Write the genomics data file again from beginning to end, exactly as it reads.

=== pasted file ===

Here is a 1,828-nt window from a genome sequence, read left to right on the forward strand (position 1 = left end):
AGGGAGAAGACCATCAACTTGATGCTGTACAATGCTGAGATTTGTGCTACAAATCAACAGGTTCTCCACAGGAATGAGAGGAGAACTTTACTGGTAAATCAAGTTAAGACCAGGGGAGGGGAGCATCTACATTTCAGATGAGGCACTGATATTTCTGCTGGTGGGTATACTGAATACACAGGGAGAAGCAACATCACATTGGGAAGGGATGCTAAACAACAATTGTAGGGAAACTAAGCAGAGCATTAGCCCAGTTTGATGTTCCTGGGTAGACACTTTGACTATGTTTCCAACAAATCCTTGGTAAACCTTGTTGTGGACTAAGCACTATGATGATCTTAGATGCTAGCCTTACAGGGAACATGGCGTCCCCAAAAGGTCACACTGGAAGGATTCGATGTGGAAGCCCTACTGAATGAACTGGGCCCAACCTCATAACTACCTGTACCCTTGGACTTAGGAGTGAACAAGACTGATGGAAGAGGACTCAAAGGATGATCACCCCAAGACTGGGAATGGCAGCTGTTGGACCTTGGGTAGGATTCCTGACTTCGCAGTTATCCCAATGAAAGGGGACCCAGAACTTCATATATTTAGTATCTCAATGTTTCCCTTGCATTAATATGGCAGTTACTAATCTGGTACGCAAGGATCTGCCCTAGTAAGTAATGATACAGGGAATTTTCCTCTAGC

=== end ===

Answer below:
Here is a 1,828-nt window from a genome sequence, read left to right on the forward strand (position 1 = left end):
AGGGAGAAGACCATCAACTTGATGCTGTACAATGCTGAGATTTGTGCTACAAATCAACAGGTTCTCCACAGGAATGAGAGGAGAACTTTACTGGTAAATCAAGTTAAGACCAGGGGAGGGGAGCATCTACATTTCAGATGAGGCACTGATATTTCTGCTGGTGGGTATACTGAATACACAGGGAGAAGCAACATCACATTGGGAAGGGATGCTAAACAACAATTGTAGGGAAACTAAGCAGAGCATTAGCCCAGTTTGATGTTCCTGGGTAGACACTTTGACTATGTTTCCAACAAATCCTTGGTAAACCTTGTTGTGGACTAAGCACTATGATGATCTTAGATGCTAGCCTTACAGGGAACATGGCGTCCCCAAAAGGTCACACTGGAAGGATTCGATGTGGAAGCCCTACTGAATGAACTGGGCCCAACCTCATAACTACCTGTACCCTTGGACTTAGGAGTGAACAAGACTGATGGAAGAGGACTCAAAGGATGATCACCCCAAGACTGGGAATGGCAGCTGTTGGACCTTGGGTAGGATTCCTGACTTCGCAGTTATCCCAATGAAAGGGGACCCAGAACTTCATATATTTAGTATCTCAATGTTTCCCTTGCATTAATATGGCAGTTACTAATCTGGTACGCAAGGATCTGCCCTAGTAAGTAATGATACAGGGAATTTTCCTCTAGC